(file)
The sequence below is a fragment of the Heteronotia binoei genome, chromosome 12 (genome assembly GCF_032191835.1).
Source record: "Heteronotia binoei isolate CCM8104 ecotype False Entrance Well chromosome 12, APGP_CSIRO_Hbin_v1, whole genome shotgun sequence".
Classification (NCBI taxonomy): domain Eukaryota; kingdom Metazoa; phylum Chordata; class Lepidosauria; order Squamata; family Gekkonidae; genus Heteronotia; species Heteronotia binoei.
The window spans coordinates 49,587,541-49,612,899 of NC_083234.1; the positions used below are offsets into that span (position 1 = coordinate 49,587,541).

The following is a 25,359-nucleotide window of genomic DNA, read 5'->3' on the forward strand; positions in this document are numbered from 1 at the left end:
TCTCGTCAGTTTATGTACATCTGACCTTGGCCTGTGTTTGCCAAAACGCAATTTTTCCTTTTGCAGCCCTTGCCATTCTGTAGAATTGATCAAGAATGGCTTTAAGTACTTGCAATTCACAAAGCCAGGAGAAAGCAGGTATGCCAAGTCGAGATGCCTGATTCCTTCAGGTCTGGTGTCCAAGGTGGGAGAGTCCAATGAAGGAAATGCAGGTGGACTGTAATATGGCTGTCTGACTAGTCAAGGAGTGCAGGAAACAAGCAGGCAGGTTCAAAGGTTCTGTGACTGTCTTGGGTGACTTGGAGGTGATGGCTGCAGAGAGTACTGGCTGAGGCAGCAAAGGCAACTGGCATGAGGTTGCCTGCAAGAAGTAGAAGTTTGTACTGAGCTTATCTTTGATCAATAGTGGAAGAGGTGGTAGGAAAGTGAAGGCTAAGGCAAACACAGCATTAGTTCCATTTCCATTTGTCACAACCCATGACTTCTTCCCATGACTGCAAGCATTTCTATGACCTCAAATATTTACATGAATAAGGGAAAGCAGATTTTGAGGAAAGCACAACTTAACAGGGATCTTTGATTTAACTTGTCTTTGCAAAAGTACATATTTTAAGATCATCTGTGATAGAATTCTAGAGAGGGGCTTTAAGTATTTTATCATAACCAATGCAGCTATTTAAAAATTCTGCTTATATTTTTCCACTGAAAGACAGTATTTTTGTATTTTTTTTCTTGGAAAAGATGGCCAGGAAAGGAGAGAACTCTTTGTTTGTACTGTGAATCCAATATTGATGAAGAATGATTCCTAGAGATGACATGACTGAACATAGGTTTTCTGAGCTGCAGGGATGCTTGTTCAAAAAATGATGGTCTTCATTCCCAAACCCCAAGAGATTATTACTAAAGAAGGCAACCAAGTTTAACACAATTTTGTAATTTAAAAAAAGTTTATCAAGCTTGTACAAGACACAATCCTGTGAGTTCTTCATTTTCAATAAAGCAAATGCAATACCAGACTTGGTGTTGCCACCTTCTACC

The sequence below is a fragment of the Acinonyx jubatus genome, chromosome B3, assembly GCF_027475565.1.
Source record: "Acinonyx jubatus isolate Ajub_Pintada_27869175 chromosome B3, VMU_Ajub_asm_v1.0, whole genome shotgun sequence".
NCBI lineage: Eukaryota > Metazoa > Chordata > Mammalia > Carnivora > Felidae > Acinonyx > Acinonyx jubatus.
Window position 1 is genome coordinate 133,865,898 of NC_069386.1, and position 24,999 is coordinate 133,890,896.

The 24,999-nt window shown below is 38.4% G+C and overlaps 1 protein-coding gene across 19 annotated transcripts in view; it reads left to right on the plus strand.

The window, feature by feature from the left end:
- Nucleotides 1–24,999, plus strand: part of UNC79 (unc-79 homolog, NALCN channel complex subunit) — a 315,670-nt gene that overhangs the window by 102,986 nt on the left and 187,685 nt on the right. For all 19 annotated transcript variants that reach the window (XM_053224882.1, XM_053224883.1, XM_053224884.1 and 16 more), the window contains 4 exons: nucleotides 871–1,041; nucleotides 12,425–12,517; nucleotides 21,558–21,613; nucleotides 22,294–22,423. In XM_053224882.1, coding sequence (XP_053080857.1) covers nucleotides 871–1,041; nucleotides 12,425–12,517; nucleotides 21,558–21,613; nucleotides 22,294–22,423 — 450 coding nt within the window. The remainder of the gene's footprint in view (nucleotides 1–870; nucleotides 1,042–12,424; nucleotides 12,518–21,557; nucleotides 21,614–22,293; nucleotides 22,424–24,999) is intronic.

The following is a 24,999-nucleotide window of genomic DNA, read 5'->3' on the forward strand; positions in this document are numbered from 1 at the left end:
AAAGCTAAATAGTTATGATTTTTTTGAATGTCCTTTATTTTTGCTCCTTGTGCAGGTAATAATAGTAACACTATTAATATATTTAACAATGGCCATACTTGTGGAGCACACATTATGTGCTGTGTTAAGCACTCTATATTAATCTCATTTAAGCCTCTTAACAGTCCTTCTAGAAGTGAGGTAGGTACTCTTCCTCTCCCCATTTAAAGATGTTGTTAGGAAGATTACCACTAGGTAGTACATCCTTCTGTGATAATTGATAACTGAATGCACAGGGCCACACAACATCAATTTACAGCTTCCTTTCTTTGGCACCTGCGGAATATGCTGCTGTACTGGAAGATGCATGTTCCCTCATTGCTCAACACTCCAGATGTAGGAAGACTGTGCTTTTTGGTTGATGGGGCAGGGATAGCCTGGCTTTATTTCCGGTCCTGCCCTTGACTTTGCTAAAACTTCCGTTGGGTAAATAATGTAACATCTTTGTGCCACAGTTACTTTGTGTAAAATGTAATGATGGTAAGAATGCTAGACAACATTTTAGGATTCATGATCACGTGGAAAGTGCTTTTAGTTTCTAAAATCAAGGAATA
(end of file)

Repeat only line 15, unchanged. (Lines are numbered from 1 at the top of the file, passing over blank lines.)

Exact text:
AAAGCTAAATAGTTATGATTTTTTTGAATGTCCTTTATTTTTGCTCCTTGTGCAGGTAATAATAGTAACACTATTAATATATTTAACAATGGCCATACTTGTGGAGCACACATTATGTGCTGTGTTAAGCACTCTATATTAATCTCATTTAAGCCTCTTAACAGTCCTTCTAGAAGTGAGGTAGGTACTCTTCCTCTCCCCATTTAAAGATGTTGTTAGGAAGATTACCACTAGGTAGTACATCCTTCTGTGATAATTGATAACTGAATGCACAGGGCCACACAACATCAATTTACAGCTTCCTTTCTTTGGCACCTGCGGAATATGCTGCTGTACTGGAAGATGCATGTTCCCTCATTGCTCAACACTCCAGATGTAGGAAGACTGTGCTTTTTGGTTGATGGGGCAGGGATAGCCTGGCTTTATTTCCGGTCCTGCCCTTGACTTTGCTAAAACTTCCGTTGGGTAAATAATGTAACATCTTTGTGCCACAGTTACTTTGTGTAAAATGTAATGATGGTAAGAATGCTAGACAACATTTTAGGATTCATGATCACGTGGAAAGTGCTTTTAGTTTCTAAAATCAAGGAATA